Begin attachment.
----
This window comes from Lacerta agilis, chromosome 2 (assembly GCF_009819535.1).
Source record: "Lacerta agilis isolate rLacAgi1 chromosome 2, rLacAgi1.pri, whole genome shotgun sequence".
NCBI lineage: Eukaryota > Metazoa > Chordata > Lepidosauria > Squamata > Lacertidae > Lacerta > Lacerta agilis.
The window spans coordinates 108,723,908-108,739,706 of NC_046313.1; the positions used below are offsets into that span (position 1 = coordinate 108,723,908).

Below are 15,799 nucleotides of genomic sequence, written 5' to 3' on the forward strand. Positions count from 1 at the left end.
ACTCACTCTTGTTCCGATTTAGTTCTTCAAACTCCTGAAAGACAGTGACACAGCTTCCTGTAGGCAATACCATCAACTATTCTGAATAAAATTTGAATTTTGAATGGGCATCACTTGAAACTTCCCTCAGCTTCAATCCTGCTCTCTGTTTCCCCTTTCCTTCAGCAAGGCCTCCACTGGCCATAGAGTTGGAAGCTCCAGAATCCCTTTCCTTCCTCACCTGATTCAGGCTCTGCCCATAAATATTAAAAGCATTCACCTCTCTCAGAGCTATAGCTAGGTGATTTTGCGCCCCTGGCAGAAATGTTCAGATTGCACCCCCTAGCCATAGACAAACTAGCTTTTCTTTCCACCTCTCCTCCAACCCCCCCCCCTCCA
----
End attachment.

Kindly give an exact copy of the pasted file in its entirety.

This window comes from Lacerta agilis, chromosome 2 (assembly GCF_009819535.1).
Source record: "Lacerta agilis isolate rLacAgi1 chromosome 2, rLacAgi1.pri, whole genome shotgun sequence".
NCBI lineage: Eukaryota > Metazoa > Chordata > Lepidosauria > Squamata > Lacertidae > Lacerta > Lacerta agilis.
The window spans coordinates 108,723,908-108,739,706 of NC_046313.1; the positions used below are offsets into that span (position 1 = coordinate 108,723,908).

Below are 15,799 nucleotides of genomic sequence, written 5' to 3' on the forward strand. Positions count from 1 at the left end.
ACTCACTCTTGTTCCGATTTAGTTCTTCAAACTCCTGAAAGACAGTGACACAGCTTCCTGTAGGCAATACCATCAACTATTCTGAATAAAATTTGAATTTTGAATGGGCATCACTTGAAACTTCCCTCAGCTTCAATCCTGCTCTCTGTTTCCCCTTTCCTTCAGCAAGGCCTCCACTGGCCATAGAGTTGGAAGCTCCAGAATCCCTTTCCTTCCTCACCTGATTCAGGCTCTGCCCATAAATATTAAAAGCATTCACCTCTCTCAGAGCTATAGCTAGGTGATTTTGCGCCCCTGGCAGAAATGTTCAGATTGCACCCCCTAGCCATAGACAAACTAGCTTTTCTTTCCACCTCTCCTCCAACCCCCCCCCCTCCA